I was deeply honored this week when U.S. Senator and recently-past Democratic vice presidential candidate Tim Kaine went out of his way to provide an exclusive half-hour interview for my weekly newspaper, the Falls Church News-Press. It’s actually the third time this has happened as Kaine, now seeking re-election to the Senate, also did it when he was running for governor of Virginia and for the Senate for the first time.
This time, with the nation gripped in the Trump presidency crisis, Kaine struck a theme that it essential for the country, for his party, and for all who struggle for the progressive values of the American constitutional democracy: namely, for one to achieve greatness, one must be good.
Clearly, the contrast of this notion to everything Trump represents couldn’t be sharper. Mr. “Make America Great Again” is without a doubt the least-good president the nation has ever had, so the prospect of any national “greatness” on his watch is unlikely indeed. He cried yesterday in a commencement address that “no politician in history has been treated worse or more unfairly” than he. Actually, it’s more accurately that no politician has been less good, at least that we know of in the U.S.
What do you need to show to demonstrate this? His treatment of women? His chronic lying, going back to his days insisting President Obama was not a U.S. citizen, and demanding that his staff do likewise? His bragging about charitable giving that he never actually provided? His pattern of stiffing business partners and sub-contractors?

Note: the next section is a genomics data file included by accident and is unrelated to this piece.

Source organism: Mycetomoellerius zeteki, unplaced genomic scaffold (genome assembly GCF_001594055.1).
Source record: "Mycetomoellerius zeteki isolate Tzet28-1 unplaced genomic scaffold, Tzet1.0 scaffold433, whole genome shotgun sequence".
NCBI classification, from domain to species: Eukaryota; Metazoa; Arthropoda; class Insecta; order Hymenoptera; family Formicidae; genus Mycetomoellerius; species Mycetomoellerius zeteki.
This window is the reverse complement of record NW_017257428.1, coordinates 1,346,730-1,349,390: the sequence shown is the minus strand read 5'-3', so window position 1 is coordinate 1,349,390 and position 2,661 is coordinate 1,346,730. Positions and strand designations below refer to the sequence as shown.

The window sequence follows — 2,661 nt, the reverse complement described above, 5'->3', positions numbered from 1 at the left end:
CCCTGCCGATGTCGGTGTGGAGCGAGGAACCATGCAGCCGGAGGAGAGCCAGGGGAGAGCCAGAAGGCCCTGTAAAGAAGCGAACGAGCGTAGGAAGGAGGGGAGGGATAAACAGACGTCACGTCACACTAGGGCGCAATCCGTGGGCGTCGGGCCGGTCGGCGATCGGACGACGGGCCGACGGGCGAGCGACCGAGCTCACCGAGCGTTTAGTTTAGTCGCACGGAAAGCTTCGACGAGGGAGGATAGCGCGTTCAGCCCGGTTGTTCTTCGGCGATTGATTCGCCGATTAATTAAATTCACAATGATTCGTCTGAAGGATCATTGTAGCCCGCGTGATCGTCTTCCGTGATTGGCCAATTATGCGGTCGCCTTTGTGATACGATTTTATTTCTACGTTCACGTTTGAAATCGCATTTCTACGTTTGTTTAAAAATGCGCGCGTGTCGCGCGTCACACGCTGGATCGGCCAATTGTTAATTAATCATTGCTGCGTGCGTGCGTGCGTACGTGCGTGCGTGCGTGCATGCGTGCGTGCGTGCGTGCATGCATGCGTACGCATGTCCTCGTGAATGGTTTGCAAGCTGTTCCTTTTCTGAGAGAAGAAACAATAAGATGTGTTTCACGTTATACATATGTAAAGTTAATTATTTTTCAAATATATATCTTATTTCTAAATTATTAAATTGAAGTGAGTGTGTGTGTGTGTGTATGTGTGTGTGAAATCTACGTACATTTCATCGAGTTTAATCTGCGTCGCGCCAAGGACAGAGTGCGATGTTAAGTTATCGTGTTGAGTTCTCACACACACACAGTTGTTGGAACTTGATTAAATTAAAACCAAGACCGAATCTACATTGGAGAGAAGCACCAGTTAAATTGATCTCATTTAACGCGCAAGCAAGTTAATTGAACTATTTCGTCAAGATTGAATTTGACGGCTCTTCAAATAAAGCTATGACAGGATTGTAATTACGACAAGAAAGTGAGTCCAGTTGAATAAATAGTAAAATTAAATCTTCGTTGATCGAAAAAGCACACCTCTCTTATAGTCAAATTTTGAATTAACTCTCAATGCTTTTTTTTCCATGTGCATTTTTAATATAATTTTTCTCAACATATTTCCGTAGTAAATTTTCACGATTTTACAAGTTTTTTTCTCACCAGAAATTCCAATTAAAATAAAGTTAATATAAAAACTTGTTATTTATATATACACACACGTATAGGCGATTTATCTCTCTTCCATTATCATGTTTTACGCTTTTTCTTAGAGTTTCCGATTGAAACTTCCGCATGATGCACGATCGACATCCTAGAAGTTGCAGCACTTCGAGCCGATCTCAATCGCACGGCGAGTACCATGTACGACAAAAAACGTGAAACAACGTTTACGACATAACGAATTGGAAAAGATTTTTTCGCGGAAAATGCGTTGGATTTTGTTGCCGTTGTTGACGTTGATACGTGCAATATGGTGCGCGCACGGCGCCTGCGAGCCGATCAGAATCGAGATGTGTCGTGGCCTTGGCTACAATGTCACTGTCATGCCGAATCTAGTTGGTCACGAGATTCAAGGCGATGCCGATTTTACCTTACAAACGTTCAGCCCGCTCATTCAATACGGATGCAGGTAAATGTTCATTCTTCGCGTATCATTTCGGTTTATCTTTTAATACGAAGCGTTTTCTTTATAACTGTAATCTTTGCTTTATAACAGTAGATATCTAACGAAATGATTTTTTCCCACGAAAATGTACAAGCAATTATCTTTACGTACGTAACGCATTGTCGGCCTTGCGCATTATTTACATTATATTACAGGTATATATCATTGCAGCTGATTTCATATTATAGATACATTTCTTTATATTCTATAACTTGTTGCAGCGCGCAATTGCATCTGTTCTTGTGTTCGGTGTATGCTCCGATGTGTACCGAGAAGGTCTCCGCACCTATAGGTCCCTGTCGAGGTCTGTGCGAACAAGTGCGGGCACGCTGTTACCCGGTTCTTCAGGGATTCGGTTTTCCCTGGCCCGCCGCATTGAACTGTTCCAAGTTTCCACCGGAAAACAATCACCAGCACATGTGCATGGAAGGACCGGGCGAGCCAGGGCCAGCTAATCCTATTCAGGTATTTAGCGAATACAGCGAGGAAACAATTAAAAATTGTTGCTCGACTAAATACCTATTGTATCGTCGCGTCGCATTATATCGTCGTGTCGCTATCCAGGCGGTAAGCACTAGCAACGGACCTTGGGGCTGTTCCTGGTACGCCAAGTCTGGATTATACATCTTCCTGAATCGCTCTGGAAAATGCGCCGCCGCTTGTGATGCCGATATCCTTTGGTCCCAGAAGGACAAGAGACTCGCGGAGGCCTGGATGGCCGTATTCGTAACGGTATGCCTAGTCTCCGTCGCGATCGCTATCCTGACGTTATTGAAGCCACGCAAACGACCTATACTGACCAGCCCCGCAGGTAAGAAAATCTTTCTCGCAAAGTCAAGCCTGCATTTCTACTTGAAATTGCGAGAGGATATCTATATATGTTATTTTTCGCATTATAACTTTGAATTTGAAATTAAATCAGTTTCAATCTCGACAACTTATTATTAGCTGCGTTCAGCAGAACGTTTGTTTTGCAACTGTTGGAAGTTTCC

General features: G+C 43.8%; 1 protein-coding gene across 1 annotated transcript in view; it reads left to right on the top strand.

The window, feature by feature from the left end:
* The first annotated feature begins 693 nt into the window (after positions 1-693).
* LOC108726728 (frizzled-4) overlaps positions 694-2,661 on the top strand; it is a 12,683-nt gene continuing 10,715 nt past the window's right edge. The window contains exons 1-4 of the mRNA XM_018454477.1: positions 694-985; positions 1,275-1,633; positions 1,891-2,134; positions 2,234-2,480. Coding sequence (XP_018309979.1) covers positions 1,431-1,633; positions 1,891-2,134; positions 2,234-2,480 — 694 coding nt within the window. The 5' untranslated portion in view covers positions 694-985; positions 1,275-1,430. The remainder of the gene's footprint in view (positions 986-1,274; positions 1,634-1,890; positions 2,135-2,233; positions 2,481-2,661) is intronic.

He is an ordinary immoral thug, a junior partner in the Russian mafia that is just now beginning to call in favors (such as special tours of the Oval Office and regular classified intelligence dumps). His business career was dependent on these mafia thugs, aka Russian spies and compromisers, and he adopted their style and lack of scruples. After all, it’s viewing and treating people as less than dogs that underlies the mafia’s m.o.
But as the Jesuit-trained, former foreign missionary and anti-red lining lawyer representing the poor, Tim Kaine told me this week, he views the awful Trump presidency as a clarion call. “Things happen for a reason,” he said. “This time, we’ve been shaken out of our complacency.”
With people agitated and activated to the level they’ve been since January, the challenge has been to define a direction, an identity, to carry nation forward. Huge amounts of theorizing and podium-pounding has been devoted to this already, and in this context, Kaine’s formula is disarmingly simple and I think profound:
“Nobody can promise greatness if they don’t demonstrate goodness.”
In this context, the leadership of the so-called “evangelical” movement in this country has chosen to embrace the moral midget and thereby to seal their own fate as hideous hypocrites and agents of the degradation of the nation and its people.
Not infrequently eloquent Washington Post columnist Michael Gerson, in his column, “Wrong Savior, Evangelicals,” this week wrote, “In the compulsively transgressive, foul-mouthed, loser-disdaining, mammon-worshiping billionaire, conservative Christians have found their dream candidate.”
The occasion was the invitation extended to Trump to deliver the commencement address at Jerry Falwell Jr.’s Liberty University. Falwell is outdone by another evangelical offspring, Franklin Graham.
The cost of their devotion to Trump, Gerson wrote, is “becoming loyal to a leader of shockingly low character” and “have associated their faith with exclusion and bias.”
Another cost is the inevitable and long-overdue demise of their own mammon-worshiping fakery.
Since Trump’s election last fall, many churches have experienced an upsurge in interest and attendance. Young, serious parents have begun looking for solid moral ground to establish a way forward for their lives in a world gone wacky.
The great appeal of Pope Francis, whom Kaine visited in February and shared a lengthy conversation in Spanish about the refugee crisis, is his surprisingly humble and non-judgmental approach to faith that has an appeal to all destabilized and challenged to address solidly and with gravitas the current crisis.
A universal concept of goodness, in this context, can be found in the simple Parable of the Good Samaritan.